Anni von Westrum Baldaugh
Anni von Westrum Baldaugh (August 10, 1881 – August 8, 1953) was an American painter of Dutch birth.
The daughter of Anthonius Hendricus Schade van Westrum, Baldaugh was the youngest of eight in a booming family. She spent much of her teenage years in the Dutch East Indies where her father, a naval officer, was stationed for work; returning to Europe, she studied art below Petrus Johannes Arendzen in Haarlem, Theodor Zaschke in Vienna, and Lothar von Kunowsky in Munich. She then studied in Paris before disturbing to the United States in the 1910s. At some tapering off she married Frank Baldaugh, a German army officer, and the couple moved to Los Angeles in the in advance 1920s. Both had suffered financial losses during World War I, and they were to remain in edited circumstances for the descend of their lives.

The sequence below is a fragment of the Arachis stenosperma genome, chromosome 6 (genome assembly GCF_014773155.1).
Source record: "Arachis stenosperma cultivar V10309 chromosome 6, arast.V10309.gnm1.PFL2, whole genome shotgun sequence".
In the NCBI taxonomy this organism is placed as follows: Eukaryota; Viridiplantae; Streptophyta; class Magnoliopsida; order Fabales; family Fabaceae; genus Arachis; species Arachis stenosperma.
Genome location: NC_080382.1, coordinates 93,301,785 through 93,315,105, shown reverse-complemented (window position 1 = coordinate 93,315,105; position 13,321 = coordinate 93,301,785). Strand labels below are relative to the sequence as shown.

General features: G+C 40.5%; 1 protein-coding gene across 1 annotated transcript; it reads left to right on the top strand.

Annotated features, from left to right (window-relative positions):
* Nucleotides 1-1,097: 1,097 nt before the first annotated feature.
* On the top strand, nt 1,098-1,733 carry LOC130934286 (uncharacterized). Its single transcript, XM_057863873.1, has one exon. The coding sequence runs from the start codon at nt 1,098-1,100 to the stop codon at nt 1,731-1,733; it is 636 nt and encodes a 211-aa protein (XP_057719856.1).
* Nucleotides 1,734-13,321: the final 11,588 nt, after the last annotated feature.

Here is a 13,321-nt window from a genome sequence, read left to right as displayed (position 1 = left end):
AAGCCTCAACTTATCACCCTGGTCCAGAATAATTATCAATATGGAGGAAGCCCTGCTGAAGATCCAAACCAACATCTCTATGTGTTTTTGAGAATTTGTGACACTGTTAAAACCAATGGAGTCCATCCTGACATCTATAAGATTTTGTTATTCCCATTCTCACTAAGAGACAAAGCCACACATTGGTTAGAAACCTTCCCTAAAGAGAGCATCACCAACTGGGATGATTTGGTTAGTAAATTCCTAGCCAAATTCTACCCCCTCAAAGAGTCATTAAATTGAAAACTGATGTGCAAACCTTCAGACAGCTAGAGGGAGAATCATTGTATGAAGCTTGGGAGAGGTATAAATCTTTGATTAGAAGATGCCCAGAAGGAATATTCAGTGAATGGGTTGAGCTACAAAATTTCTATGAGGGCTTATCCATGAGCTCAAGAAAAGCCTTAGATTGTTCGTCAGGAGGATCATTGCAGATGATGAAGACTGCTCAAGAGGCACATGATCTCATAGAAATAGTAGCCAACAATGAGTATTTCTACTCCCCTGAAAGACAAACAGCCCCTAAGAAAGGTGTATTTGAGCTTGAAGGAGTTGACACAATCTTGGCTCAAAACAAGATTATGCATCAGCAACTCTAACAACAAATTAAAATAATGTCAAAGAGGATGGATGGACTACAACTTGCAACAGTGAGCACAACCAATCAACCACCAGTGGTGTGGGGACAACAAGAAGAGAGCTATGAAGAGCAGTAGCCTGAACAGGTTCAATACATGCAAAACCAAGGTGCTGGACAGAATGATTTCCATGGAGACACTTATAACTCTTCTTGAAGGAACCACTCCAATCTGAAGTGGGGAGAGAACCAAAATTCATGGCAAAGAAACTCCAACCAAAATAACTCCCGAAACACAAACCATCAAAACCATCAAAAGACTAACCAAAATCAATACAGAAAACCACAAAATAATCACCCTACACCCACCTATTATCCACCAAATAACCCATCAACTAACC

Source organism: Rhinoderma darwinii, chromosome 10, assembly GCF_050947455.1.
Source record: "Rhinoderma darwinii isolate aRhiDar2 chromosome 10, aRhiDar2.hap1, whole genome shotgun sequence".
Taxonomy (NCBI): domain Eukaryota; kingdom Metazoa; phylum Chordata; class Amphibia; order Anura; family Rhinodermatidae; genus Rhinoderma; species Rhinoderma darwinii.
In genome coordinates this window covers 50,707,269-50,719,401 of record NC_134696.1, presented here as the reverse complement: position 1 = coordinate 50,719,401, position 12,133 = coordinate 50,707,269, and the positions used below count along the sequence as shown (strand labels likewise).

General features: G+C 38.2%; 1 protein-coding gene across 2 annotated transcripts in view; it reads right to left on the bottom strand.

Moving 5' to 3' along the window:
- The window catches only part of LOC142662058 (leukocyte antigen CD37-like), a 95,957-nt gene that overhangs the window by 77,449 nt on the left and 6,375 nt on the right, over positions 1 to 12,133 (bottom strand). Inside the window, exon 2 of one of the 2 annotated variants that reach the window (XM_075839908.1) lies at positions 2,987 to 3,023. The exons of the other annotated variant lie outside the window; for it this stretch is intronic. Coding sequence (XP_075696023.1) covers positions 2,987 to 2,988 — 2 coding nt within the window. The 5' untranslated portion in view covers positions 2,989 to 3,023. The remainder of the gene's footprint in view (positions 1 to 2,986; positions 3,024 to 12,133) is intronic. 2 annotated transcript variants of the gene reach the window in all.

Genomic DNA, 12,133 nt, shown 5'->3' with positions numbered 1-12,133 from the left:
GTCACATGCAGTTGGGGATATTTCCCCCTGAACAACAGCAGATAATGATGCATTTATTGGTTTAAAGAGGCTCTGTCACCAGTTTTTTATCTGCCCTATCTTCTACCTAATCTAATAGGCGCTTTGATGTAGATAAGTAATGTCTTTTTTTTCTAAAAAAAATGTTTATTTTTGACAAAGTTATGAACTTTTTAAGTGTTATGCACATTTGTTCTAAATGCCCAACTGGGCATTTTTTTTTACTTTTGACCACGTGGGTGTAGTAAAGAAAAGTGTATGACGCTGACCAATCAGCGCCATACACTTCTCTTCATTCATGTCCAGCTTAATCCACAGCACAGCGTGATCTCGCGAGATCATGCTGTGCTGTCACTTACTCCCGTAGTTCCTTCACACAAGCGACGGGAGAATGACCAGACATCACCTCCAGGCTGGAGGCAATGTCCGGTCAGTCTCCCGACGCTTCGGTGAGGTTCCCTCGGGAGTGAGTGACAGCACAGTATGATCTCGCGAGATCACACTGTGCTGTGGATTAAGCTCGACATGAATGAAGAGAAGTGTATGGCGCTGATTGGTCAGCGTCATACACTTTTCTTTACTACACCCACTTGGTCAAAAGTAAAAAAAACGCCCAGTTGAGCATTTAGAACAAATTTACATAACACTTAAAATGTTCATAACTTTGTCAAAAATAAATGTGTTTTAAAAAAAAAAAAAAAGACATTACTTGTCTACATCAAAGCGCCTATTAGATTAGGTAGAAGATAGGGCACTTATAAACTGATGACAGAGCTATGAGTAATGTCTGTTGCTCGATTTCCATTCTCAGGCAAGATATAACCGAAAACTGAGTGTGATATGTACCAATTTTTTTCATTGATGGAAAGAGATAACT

In Los Angeles, Baldaugh associated the California Watercolor Club, the California Society of Miniature Painters, the Bookplate Association International, the Laguna Beach Art Association, and the San Diego Fine Arts Society. At some narrowing during her career she next was a aficionado of the Connecticut Academy of Fine Arts. She collected a number of awards before touching with her husband to San Diego late in the 1920s. During the Great Depression she taught art to supplement her income, taking studio sky first in the New Mexico Building and after that the Spanish Village Place of Balboa Park while animate in the Casa de Bandini in Old Town; Frank took a job as an moot at a Civilian Conservation Corps camp in the Laguna Mountains. Baldaugh was annoyed to vacate her studio during World War II behind the United States Navy took greater than the property. During the skirmish she taught art to ill-treated soldiers.
Baldaugh died in El Cajon. Her output, which consisted largely of portraits, tended towards the Impressionistic, although at become old she seemed to hug Fauvism as well. Several of her works may be found in the stock of the San Diego Museum of Art.